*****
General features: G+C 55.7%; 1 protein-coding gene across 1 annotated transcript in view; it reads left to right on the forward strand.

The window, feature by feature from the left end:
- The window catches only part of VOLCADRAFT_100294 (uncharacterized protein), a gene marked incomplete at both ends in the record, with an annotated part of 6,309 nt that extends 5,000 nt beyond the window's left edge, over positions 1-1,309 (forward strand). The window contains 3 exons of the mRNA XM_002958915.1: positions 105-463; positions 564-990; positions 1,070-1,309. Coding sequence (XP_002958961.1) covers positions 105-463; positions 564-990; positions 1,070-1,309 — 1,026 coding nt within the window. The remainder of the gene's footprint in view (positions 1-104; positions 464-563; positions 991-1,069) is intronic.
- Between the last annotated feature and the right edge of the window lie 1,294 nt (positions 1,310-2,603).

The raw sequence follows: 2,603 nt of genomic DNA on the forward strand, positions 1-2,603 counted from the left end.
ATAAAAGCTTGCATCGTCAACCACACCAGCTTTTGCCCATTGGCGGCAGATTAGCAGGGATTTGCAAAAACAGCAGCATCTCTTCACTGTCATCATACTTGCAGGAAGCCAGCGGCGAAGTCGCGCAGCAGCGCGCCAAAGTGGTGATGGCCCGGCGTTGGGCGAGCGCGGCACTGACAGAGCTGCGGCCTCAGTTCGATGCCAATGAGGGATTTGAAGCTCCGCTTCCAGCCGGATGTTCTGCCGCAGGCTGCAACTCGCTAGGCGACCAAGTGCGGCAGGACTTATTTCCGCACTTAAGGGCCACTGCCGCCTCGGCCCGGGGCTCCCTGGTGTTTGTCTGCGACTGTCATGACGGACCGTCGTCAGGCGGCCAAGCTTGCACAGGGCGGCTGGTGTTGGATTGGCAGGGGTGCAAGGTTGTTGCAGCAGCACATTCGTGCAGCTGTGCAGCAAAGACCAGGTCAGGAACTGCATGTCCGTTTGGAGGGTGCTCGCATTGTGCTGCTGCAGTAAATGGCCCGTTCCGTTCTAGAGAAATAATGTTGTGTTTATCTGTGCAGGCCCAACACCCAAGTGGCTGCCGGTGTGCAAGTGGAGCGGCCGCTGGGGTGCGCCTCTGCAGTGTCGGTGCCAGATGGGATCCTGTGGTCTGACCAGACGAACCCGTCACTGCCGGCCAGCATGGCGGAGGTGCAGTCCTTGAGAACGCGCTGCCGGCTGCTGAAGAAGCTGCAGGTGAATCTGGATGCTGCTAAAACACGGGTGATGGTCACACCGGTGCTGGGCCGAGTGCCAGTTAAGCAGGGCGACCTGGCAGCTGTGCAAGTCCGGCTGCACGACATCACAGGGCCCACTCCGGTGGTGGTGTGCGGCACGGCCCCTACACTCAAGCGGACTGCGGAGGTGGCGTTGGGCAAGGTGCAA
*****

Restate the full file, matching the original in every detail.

General features: G+C 55.7%; 1 protein-coding gene across 1 annotated transcript in view; it reads left to right on the forward strand.

The window, feature by feature from the left end:
- The window catches only part of VOLCADRAFT_100294 (uncharacterized protein), a gene marked incomplete at both ends in the record, with an annotated part of 6,309 nt that extends 5,000 nt beyond the window's left edge, over positions 1-1,309 (forward strand). The window contains 3 exons of the mRNA XM_002958915.1: positions 105-463; positions 564-990; positions 1,070-1,309. Coding sequence (XP_002958961.1) covers positions 105-463; positions 564-990; positions 1,070-1,309 — 1,026 coding nt within the window. The remainder of the gene's footprint in view (positions 1-104; positions 464-563; positions 991-1,069) is intronic.
- Between the last annotated feature and the right edge of the window lie 1,294 nt (positions 1,310-2,603).

The raw sequence follows: 2,603 nt of genomic DNA on the forward strand, positions 1-2,603 counted from the left end.
ATAAAAGCTTGCATCGTCAACCACACCAGCTTTTGCCCATTGGCGGCAGATTAGCAGGGATTTGCAAAAACAGCAGCATCTCTTCACTGTCATCATACTTGCAGGAAGCCAGCGGCGAAGTCGCGCAGCAGCGCGCCAAAGTGGTGATGGCCCGGCGTTGGGCGAGCGCGGCACTGACAGAGCTGCGGCCTCAGTTCGATGCCAATGAGGGATTTGAAGCTCCGCTTCCAGCCGGATGTTCTGCCGCAGGCTGCAACTCGCTAGGCGACCAAGTGCGGCAGGACTTATTTCCGCACTTAAGGGCCACTGCCGCCTCGGCCCGGGGCTCCCTGGTGTTTGTCTGCGACTGTCATGACGGACCGTCGTCAGGCGGCCAAGCTTGCACAGGGCGGCTGGTGTTGGATTGGCAGGGGTGCAAGGTTGTTGCAGCAGCACATTCGTGCAGCTGTGCAGCAAAGACCAGGTCAGGAACTGCATGTCCGTTTGGAGGGTGCTCGCATTGTGCTGCTGCAGTAAATGGCCCGTTCCGTTCTAGAGAAATAATGTTGTGTTTATCTGTGCAGGCCCAACACCCAAGTGGCTGCCGGTGTGCAAGTGGAGCGGCCGCTGGGGTGCGCCTCTGCAGTGTCGGTGCCAGATGGGATCCTGTGGTCTGACCAGACGAACCCGTCACTGCCGGCCAGCATGGCGGAGGTGCAGTCCTTGAGAACGCGCTGCCGGCTGCTGAAGAAGCTGCAGGTGAATCTGGATGCTGCTAAAACACGGGTGATGGTCACACCGGTGCTGGGCCGAGTGCCAGTTAAGCAGGGCGACCTGGCAGCTGTGCAAGTCCGGCTGCACGACATCACAGGGCCCACTCCGGTGGTGGTGTGCGGCACGGCCCCTACACTCAAGCGGACTGCGGAGGTGGCGTTGGGCAAGGTGCAA